If you don’t have a Baitrunner style of reel, you can easily put a rubber band around the rod handle, leave the bail open on the reel and tuck the line under it. Then, when the fish bites, it pops free of the band and the snapper can take line under no tension, at all.

Tip 8: The wonders of Wind

It’s amazing how wind can affect fish behaviour. And snappers are no different. If you’re serious about catching a snapper, there is probably no better time than after a strong southwest wind has blown for a few days. Just as the wind begins to back off, the snappers feed aggressively, often in shallow water.

On the opposite end of the scale, easterly winds are widely known for putting snappers off the bite as quickly as they start. This probably has more to do with the associated air pressure rather than the actual wind direction. While the fishing may slow down, for the persistent angler, it can be a really good time to target a large snapper in shallower water. While the bites may not come hand over fist, the quality of the fish will make up for it.

Tip 9: Lighten Up

So many anglers seem to think snapper fishing is a race. Who can catch the most? If you really want to have fun, take out some light tackle and try catching a 4kg snapper on your whiting rod. It’s heaps of fun. The fight lasts a lot longer and for sure, you will remember it.

Best of all, when the fishes are timid, you will catch far more snappers on the lighter outfits than in heavier tackle.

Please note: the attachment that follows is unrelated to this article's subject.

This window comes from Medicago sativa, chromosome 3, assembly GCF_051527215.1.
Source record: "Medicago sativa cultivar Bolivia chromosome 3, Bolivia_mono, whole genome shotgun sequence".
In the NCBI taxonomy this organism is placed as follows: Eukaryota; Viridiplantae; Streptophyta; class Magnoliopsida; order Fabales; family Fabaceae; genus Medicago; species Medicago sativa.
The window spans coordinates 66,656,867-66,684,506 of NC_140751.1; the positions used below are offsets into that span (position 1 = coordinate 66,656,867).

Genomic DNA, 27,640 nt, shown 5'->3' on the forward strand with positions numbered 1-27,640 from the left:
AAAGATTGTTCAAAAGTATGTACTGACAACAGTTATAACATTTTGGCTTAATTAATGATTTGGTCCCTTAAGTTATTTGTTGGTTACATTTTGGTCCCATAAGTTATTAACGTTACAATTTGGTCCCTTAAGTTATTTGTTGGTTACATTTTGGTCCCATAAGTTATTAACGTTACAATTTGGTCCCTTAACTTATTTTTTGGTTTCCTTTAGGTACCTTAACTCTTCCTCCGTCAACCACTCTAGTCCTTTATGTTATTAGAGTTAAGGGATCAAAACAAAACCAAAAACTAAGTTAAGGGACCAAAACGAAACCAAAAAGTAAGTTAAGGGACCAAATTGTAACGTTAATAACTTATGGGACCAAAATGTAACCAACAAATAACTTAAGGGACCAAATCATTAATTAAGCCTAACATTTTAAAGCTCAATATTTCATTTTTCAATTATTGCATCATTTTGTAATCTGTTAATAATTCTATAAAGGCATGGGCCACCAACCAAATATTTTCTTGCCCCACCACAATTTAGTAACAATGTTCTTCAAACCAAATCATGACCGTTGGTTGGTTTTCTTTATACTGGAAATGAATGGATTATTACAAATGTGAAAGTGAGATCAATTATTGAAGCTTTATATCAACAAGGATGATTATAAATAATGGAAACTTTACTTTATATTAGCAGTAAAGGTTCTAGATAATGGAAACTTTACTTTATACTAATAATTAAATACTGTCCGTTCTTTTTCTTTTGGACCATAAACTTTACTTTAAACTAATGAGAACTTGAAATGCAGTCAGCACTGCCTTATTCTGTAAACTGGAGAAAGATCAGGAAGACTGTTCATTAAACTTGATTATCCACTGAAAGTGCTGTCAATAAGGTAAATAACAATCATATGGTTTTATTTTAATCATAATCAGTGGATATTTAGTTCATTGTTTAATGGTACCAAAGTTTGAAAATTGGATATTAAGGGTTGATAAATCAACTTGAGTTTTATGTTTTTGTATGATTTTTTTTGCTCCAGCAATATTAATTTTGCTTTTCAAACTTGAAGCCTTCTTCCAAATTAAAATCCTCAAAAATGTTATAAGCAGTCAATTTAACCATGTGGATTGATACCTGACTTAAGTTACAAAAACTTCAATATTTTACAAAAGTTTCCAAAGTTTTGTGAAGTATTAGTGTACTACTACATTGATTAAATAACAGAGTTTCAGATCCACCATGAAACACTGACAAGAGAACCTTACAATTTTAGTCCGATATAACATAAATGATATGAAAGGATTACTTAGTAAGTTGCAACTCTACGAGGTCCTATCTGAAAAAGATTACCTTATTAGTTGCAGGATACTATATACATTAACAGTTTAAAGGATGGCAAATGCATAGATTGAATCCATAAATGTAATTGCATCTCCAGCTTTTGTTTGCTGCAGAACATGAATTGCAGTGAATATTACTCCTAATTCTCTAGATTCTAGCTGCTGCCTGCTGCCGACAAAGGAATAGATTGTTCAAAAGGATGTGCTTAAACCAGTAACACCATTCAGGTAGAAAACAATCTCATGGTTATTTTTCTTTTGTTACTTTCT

TIP 10: Keep A Diary

It doesn’t matter how good your memory is. No one can remember all the finer details that made a particular trip successful. So, it really pays to keep a diary.

Record every trip, even the ones when you don’t have a catch. Note down all relevant information including wind direction, water temperature, fish caught, baits and lures used, and part of the tide you fished.

Good reports from other anglers and discovered reliable details are also worth recording to add to the information stockpile.

The more information you can detail, the more beneficial it will be. When you look back over certain months a year or two later, you will see definite patterns.

So, there you have it. Hopefully, all information will help novice anglers get some snappers into their boats this season. Now, you’ve no excuse not to get out there.

The ultimate way to go snapper fishing in Melbourne is on a luxury Riviera Sports Cruiser.